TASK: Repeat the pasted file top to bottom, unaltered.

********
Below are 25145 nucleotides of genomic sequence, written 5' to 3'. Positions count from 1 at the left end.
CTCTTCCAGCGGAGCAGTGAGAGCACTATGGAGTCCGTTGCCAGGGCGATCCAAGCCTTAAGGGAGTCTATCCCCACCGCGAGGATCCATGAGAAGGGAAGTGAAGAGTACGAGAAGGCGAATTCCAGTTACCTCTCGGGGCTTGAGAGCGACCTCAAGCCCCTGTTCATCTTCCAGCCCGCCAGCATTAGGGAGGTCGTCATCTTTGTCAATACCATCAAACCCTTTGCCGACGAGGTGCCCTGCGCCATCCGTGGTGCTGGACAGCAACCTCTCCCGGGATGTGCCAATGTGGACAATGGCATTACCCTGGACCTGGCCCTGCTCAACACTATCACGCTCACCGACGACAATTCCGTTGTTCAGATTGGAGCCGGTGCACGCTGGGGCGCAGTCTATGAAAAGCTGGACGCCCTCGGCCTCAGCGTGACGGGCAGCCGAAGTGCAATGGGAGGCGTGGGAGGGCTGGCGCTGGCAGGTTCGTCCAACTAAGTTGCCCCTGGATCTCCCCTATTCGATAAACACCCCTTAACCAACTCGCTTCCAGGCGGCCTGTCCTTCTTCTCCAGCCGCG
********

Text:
Below are 25145 nucleotides of genomic sequence, written 5' to 3'. Positions count from 1 at the left end.
CTCTTCCAGCGGAGCAGTGAGAGCACTATGGAGTCCGTTGCCAGGGCGATCCAAGCCTTAAGGGAGTCTATCCCCACCGCGAGGATCCATGAGAAGGGAAGTGAAGAGTACGAGAAGGCGAATTCCAGTTACCTCTCGGGGCTTGAGAGCGACCTCAAGCCCCTGTTCATCTTCCAGCCCGCCAGCATTAGGGAGGTCGTCATCTTTGTCAATACCATCAAACCCTTTGCCGACGAGGTGCCCTGCGCCATCCGTGGTGCTGGACAGCAACCTCTCCCGGGATGTGCCAATGTGGACAATGGCATTACCCTGGACCTGGCCCTGCTCAACACTATCACGCTCACCGACGACAATTCCGTTGTTCAGATTGGAGCCGGTGCACGCTGGGGCGCAGTCTATGAAAAGCTGGACGCCCTCGGCCTCAGCGTGACGGGCAGCCGAAGTGCAATGGGAGGCGTGGGAGGGCTGGCGCTGGCAGGTTCGTCCAACTAAGTTGCCCCTGGATCTCCCCTATTCGATAAACACCCCTTAACCAACTCGCTTCCAGGCGGCCTGTCCTTCTTCTCCAGCCGCG